2.57 NanotoMacro Transport Processes
Fall 2004
Lecture 16
Review of last lecture
2
Q
1>2
1
1
2
1
2
Q
2>1
z
∑
vEf
τ
1
→
2
JJG
1
v
x
>
0
In Lecture 14, we have discussed the energy exchange between two points. We have
spent time on calculating the transmissivity
for cases in the right two figures. The
12
→
velocity v
1
is the group velocity, not the phase velocity determined by
v
=
ω
/
k
(derived
x
tk
x
.)
from constant phase
Φ=
−
x
Consider a plane traveling along xdirection
A
e
−
i
(
t
−
kx
)
.
The velocity
v
=
/
k
is NOT the speed of signal or energy propagation. We see that the
x
plane wave represented by above equation extends from minus infinite to plus infinite in
both time and space. There is no start or finish and it does not represent any meaningful
signal. In practice, a signal has a starting point and an ending point in time. Let’s suppose
that a harmonic signal at frequency
ω
o
is generated during a time period [0,t
o
], as shown
in the following figure (a).
∞
→
t
−
∞
→
t
ω
o
t
o
o
t
2
π
Amplitude
Frequency
(a)
(b)
(c)
Such a finitetime harmonic signal can be decomposed through Fourier series into the
summation of truly plane waves with time extending from minus infinite to plus infinite,
as shown in figure (b). The frequencies of these plane waves are centered around
ω
o
and
their amplitudes decay as frequency moves away from
ω
o
, as illustrated in figure (c).
2.57 Fall 2004 – Lecture 16
1
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View Full DocumentOne can better understand these pictures by actually carrying out the Fourier expansion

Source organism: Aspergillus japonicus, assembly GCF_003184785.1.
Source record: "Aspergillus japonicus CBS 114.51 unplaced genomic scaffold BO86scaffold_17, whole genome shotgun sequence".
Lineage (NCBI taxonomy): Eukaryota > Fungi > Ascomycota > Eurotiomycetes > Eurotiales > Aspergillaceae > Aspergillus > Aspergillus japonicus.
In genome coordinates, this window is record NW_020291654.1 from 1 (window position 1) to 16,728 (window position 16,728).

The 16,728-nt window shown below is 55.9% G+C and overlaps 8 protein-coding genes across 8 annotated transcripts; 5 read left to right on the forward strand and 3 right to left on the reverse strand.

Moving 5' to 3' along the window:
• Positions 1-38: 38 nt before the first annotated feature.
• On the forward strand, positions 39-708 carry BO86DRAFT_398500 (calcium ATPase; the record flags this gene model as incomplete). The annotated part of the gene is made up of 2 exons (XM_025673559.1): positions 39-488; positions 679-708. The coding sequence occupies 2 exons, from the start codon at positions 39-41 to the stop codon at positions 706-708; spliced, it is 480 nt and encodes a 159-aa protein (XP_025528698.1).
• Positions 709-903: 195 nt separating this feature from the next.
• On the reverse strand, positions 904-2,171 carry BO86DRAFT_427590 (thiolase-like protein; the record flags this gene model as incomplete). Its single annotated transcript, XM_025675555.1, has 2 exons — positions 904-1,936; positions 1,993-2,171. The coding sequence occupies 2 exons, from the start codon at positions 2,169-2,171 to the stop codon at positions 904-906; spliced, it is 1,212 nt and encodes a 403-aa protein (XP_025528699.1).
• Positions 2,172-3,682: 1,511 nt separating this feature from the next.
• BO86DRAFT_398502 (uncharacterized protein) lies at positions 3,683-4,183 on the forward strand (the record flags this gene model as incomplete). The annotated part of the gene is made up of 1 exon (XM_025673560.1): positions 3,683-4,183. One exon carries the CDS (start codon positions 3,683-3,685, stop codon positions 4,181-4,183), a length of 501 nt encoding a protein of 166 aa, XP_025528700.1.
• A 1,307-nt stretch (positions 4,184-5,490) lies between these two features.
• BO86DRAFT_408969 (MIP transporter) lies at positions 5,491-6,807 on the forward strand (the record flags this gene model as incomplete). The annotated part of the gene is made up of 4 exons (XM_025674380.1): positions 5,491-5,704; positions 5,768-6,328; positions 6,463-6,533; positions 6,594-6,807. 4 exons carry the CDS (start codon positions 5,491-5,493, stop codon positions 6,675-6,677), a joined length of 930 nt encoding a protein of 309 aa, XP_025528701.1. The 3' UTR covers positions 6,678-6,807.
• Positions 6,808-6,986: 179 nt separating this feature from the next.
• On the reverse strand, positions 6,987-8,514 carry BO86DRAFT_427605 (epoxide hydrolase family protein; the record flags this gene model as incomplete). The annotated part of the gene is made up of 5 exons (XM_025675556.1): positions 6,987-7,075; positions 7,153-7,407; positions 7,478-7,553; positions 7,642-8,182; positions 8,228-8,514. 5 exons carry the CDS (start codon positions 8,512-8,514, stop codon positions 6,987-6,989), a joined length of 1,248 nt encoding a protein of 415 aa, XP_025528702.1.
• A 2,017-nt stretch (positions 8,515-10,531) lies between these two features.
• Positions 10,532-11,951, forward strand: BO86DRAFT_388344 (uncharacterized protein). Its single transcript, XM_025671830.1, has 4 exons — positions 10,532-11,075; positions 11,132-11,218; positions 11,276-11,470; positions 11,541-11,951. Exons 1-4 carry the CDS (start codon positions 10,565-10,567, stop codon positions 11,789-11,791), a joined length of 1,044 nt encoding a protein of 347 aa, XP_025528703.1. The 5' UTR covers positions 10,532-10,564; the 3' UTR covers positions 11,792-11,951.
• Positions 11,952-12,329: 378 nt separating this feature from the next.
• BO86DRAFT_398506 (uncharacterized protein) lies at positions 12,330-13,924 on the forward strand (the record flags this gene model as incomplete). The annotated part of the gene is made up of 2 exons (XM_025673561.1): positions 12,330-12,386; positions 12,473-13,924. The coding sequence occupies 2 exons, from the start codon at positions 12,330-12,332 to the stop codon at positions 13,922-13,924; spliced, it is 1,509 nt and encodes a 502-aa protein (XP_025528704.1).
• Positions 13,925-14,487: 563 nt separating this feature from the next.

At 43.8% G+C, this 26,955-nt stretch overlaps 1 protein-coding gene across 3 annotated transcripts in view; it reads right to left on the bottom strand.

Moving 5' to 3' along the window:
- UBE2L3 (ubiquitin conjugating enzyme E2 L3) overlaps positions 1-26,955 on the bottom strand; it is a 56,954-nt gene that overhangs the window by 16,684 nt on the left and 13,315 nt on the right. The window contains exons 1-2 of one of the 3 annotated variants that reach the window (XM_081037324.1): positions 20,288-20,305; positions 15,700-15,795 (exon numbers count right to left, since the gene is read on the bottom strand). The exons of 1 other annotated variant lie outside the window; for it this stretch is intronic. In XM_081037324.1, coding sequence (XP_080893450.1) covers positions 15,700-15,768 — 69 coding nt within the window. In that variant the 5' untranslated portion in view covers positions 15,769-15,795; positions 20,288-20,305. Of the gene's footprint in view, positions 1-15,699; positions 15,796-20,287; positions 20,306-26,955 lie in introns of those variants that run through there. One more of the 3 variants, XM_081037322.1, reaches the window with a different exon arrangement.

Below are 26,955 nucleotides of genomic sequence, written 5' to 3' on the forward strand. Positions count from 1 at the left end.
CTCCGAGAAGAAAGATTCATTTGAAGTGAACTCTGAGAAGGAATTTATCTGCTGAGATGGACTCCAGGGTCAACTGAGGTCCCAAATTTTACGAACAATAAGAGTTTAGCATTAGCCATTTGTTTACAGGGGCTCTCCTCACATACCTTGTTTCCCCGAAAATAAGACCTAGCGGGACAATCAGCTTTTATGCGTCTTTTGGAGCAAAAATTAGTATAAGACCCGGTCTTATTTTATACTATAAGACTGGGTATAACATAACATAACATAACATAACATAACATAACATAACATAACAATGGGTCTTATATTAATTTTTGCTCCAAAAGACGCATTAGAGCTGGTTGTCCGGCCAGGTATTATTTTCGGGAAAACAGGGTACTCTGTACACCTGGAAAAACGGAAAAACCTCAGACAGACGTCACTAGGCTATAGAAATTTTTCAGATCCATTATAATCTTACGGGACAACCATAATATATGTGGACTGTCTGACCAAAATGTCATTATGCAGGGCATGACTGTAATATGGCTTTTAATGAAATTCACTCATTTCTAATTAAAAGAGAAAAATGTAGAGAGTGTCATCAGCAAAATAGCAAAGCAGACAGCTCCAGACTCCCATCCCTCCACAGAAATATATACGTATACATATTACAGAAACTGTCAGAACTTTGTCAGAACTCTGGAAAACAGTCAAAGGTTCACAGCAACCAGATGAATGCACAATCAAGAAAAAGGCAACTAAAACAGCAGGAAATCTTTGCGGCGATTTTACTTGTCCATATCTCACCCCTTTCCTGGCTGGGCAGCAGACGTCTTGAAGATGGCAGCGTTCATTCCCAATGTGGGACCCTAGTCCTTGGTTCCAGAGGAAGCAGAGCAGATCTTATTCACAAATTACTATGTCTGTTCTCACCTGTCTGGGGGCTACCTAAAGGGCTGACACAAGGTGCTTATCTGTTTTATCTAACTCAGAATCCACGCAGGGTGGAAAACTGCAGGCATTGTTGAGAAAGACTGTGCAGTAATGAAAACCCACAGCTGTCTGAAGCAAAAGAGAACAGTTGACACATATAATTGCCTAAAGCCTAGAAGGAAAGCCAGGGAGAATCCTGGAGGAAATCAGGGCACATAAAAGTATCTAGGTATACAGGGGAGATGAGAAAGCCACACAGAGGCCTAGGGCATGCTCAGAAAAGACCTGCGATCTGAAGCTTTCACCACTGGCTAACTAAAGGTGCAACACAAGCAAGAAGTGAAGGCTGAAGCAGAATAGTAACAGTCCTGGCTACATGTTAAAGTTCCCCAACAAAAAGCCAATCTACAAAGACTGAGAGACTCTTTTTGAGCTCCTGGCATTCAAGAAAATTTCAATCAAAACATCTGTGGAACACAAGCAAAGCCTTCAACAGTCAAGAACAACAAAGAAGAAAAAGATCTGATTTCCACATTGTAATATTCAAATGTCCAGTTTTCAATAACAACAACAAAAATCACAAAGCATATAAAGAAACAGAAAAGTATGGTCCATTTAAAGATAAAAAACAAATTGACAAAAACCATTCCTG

(
∑
a
sin
2
π
n
t
). Because each of the plane waves in such a series expansion is at a
n
T
frequency slight different from the central frequency
ω
o
, it also has a corresponding
wavevector that is different from k
o
, as determined by the dispersion relation between
ω(
k). The subsequent propagation of the signal can be obtained from tracing the spatial
evolution of all these Fourier components as a function of time.
For simplicity, let’s consider that the signal is an electromagnetic wave.
We pick up only
two of the Fourier components and consider their superposition, one at frequency
ω
ο
−∆ω/2
and another at frequency
ω
ο
+
∆ω/2
propagating along positive xdirection
[figure (a)]. The superposition of these two waves gives the electric fields as
y
(
,
Ex
t
)
=
a
e
x
p
{
−
i
⎡
(
ω
−
∆
)
t
−(
k
o
−
∆
k
x
⎤
}
+
a
e
x
{
−
i
⎡
(
+
∆
)
t
−
(
k
−
∆
⎤
}
⎣
o
)
⎦
⎣
o
o
)
⎦
=
2c
o
s
(
∆ω
•
t
−
∆
kx
)
e
x
⎡−
i
(
k
)
⎤
a
•
⎣
o
−
o
⎦
ω
o

∆ω
ω
o
+
∆ω
(b)
(a)
(c)
The electric field is schematically shown in above figures. There appears to be two waves,
one is the carrier wave at central frequency
ω
ο
(
term
exp
i
(
k
)
⎦
⎤
), another is the
⎣
o
−
o
modulation of the carrier wave by a wave at frequency
∆ω
(the amplitude term
a
t
•
y
(
,
o
(
∆ω
•−
∆
)
in
)
)
. The latter one changes much slower compared with
the former one.
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 Spring '10
 WRIGHT,J
 Fundamental physics concepts, wave packet, group velocity, ωo

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